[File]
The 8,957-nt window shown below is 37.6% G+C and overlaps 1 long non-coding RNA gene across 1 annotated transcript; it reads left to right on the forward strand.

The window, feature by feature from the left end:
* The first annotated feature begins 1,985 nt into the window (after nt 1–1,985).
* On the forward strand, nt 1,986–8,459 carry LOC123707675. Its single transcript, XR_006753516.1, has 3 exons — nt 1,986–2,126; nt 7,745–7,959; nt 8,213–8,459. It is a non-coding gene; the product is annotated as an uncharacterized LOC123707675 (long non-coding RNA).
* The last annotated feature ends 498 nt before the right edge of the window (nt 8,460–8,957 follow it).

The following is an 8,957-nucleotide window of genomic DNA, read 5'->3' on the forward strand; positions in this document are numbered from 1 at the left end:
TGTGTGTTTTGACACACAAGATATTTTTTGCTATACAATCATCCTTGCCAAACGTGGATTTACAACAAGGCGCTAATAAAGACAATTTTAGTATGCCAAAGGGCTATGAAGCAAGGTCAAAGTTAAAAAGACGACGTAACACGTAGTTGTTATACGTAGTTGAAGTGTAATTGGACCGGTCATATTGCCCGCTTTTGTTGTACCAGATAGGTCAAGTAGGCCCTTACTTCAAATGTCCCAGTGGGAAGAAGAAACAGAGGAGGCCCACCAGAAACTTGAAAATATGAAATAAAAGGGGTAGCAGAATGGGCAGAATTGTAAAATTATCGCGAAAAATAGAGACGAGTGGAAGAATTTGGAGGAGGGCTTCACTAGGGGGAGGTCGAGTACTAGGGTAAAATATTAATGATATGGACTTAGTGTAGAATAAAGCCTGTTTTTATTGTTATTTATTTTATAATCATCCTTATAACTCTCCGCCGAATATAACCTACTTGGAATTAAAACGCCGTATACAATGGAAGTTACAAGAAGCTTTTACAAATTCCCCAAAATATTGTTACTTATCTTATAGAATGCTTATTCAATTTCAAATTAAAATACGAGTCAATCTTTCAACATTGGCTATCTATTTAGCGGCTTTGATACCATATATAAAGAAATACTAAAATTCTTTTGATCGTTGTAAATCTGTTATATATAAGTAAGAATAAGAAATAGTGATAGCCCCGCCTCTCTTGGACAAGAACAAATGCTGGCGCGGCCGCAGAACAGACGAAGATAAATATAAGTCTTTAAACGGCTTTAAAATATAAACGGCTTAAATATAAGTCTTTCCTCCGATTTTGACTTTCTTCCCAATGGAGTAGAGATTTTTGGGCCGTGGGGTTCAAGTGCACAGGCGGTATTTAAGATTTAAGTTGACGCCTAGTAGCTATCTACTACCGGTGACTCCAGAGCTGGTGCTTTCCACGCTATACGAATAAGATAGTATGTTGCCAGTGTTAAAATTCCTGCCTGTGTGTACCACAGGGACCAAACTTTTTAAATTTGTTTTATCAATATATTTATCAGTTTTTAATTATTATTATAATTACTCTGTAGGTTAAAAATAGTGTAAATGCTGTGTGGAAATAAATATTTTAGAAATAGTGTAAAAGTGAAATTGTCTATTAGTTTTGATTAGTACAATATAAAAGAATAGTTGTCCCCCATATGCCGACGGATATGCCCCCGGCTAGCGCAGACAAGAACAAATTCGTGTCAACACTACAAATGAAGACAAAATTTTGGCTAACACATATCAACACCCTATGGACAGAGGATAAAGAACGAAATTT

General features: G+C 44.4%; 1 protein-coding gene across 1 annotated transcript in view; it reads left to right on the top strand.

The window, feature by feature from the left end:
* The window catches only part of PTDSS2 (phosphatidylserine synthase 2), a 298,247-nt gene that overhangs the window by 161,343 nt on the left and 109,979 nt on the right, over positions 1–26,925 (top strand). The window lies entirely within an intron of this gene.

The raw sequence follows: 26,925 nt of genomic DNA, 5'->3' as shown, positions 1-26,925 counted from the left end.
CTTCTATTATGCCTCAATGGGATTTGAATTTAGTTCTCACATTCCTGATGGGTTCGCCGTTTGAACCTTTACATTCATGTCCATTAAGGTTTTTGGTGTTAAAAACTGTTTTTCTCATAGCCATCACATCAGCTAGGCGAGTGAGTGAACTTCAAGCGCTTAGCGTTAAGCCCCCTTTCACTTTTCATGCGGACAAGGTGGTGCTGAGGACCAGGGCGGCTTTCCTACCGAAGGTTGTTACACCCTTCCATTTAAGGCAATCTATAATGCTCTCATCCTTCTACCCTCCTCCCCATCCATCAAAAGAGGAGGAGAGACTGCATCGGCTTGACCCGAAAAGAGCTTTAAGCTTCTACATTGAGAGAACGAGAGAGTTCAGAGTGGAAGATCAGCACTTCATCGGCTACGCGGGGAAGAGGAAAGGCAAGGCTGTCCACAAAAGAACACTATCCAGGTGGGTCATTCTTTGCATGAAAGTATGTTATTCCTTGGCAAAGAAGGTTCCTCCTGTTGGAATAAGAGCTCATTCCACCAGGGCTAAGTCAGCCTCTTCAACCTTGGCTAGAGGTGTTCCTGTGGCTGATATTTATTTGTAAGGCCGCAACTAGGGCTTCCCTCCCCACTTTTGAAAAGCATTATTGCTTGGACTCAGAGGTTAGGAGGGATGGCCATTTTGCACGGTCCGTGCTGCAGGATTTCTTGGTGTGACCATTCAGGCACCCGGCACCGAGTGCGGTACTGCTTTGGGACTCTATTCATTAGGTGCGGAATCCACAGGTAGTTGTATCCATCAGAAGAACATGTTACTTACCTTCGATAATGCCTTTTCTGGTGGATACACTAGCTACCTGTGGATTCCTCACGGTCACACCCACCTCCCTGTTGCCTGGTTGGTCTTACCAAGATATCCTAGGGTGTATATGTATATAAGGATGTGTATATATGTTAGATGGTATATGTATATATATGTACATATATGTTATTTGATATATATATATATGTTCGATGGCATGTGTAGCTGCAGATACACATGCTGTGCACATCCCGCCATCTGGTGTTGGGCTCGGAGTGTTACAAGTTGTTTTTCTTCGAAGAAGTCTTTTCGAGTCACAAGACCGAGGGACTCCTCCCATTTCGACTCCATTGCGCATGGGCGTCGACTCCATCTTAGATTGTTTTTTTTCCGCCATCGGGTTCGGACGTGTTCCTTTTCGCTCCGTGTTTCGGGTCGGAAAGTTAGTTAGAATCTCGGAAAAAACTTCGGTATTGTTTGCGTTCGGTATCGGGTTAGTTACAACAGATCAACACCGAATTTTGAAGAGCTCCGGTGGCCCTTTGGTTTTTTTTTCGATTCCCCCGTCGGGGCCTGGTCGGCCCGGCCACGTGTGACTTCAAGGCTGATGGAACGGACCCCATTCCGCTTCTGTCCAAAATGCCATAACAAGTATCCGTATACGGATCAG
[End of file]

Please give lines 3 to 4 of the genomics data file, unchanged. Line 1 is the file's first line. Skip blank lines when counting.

* The first annotated feature begins 1,985 nt into the window (after nt 1–1,985).
* On the forward strand, nt 1,986–8,459 carry LOC123707675. Its single transcript, XR_006753516.1, has 3 exons — nt 1,986–2,126; nt 7,745–7,959; nt 8,213–8,459. It is a non-coding gene; the product is annotated as an uncharacterized LOC123707675 (long non-coding RNA).